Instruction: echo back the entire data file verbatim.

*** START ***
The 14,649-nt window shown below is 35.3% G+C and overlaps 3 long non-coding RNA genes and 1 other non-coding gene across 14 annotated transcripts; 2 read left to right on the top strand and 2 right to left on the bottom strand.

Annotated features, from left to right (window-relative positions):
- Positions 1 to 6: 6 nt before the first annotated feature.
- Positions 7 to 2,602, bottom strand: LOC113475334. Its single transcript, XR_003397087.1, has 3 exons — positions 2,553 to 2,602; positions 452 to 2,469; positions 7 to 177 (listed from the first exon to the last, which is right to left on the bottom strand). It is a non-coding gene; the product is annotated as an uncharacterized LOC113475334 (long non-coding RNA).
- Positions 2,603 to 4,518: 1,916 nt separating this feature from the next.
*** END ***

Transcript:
The 14,649-nt window shown below is 35.3% G+C and overlaps 3 long non-coding RNA genes and 1 other non-coding gene across 14 annotated transcripts; 2 read left to right on the top strand and 2 right to left on the bottom strand.

Annotated features, from left to right (window-relative positions):
- Positions 1 to 6: 6 nt before the first annotated feature.
- Positions 7 to 2,602, bottom strand: LOC113475334. Its single transcript, XR_003397087.1, has 3 exons — positions 2,553 to 2,602; positions 452 to 2,469; positions 7 to 177 (listed from the first exon to the last, which is right to left on the bottom strand). It is a non-coding gene; the product is annotated as an uncharacterized LOC113475334 (long non-coding RNA).
- Positions 2,603 to 4,518: 1,916 nt separating this feature from the next.